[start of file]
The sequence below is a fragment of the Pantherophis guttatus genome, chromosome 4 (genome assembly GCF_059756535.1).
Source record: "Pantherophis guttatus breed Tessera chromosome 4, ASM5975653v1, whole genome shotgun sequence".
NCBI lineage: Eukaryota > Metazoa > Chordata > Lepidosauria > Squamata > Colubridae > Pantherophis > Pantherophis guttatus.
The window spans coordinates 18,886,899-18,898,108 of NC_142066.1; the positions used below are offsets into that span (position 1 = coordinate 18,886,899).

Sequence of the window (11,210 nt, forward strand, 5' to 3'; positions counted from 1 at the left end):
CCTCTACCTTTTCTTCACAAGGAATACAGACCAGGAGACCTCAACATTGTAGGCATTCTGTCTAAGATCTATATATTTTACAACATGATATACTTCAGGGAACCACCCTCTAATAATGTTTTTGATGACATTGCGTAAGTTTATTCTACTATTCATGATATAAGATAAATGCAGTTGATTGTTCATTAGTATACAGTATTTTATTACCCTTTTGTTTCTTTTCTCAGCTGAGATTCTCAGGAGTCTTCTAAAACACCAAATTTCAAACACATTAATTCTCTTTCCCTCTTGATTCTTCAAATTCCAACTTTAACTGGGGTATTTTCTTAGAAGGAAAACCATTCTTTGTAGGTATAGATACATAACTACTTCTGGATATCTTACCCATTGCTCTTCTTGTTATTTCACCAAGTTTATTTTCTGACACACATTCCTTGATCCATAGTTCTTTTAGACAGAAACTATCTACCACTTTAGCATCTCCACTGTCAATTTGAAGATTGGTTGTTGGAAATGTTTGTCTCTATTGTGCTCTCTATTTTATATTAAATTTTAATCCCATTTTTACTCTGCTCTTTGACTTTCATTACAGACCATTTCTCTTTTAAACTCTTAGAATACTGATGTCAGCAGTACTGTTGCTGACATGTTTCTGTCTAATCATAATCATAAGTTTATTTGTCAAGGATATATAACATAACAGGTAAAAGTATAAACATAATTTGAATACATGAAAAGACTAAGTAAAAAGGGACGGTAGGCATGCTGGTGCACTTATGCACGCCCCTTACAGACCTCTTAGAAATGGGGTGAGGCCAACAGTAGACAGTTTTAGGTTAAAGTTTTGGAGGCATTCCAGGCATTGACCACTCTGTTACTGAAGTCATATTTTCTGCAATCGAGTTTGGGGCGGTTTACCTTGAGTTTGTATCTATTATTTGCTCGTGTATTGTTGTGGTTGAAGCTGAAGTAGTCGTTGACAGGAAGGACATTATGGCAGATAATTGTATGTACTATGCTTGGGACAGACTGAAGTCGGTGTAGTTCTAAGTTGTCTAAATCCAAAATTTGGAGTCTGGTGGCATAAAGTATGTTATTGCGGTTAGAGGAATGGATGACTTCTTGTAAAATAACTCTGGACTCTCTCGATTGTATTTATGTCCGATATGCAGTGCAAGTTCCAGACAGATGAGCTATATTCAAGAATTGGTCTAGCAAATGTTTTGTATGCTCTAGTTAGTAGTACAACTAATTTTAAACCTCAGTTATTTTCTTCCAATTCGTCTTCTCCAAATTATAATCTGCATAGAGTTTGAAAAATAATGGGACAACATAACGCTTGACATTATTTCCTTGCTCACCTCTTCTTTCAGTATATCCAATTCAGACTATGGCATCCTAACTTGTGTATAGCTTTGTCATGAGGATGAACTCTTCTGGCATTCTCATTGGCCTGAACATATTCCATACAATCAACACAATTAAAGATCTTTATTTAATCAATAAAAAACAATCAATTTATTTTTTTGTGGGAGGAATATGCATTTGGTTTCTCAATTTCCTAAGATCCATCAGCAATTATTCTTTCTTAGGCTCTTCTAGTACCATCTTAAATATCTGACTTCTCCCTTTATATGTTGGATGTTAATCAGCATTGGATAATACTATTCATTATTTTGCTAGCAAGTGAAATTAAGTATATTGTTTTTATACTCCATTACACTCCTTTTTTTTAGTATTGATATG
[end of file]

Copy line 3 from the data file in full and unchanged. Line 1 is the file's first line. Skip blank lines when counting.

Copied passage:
NCBI lineage: Eukaryota > Metazoa > Chordata > Lepidosauria > Squamata > Colubridae > Pantherophis > Pantherophis guttatus.